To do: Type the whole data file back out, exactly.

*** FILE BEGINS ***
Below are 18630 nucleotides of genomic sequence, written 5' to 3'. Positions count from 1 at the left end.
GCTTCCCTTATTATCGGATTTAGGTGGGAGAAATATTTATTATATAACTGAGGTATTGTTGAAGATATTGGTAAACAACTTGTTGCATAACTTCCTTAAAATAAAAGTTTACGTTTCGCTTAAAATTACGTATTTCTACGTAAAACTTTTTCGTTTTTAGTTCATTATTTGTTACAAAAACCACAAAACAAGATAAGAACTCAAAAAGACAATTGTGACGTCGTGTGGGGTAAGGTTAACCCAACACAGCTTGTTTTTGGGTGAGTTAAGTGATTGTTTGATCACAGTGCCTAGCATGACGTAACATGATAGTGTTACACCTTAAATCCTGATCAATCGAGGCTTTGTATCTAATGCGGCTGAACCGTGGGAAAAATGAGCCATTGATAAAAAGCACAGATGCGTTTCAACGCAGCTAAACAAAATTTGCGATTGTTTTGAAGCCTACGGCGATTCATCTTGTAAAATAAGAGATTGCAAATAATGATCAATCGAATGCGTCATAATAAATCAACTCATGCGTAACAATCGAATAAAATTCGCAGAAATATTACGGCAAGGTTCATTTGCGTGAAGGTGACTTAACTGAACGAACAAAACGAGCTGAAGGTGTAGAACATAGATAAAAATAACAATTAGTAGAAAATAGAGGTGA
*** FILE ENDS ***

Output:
Below are 18630 nucleotides of genomic sequence, written 5' to 3'. Positions count from 1 at the left end.
GCTTCCCTTATTATCGGATTTAGGTGGGAGAAATATTTATTATATAACTGAGGTATTGTTGAAGATATTGGTAAACAACTTGTTGCATAACTTCCTTAAAATAAAAGTTTACGTTTCGCTTAAAATTACGTATTTCTACGTAAAACTTTTTCGTTTTTAGTTCATTATTTGTTACAAAAACCACAAAACAAGATAAGAACTCAAAAAGACAATTGTGACGTCGTGTGGGGTAAGGTTAACCCAACACAGCTTGTTTTTGGGTGAGTTAAGTGATTGTTTGATCACAGTGCCTAGCATGACGTAACATGATAGTGTTACACCTTAAATCCTGATCAATCGAGGCTTTGTATCTAATGCGGCTGAACCGTGGGAAAAATGAGCCATTGATAAAAAGCACAGATGCGTTTCAACGCAGCTAAACAAAATTTGCGATTGTTTTGAAGCCTACGGCGATTCATCTTGTAAAATAAGAGATTGCAAATAATGATCAATCGAATGCGTCATAATAAATCAACTCATGCGTAACAATCGAATAAAATTCGCAGAAATATTACGGCAAGGTTCATTTGCGTGAAGGTGACTTAACTGAACGAACAAAACGAGCTGAAGGTGTAGAACATAGATAAAAATAACAATTAGTAGAAAATAGAGGTGA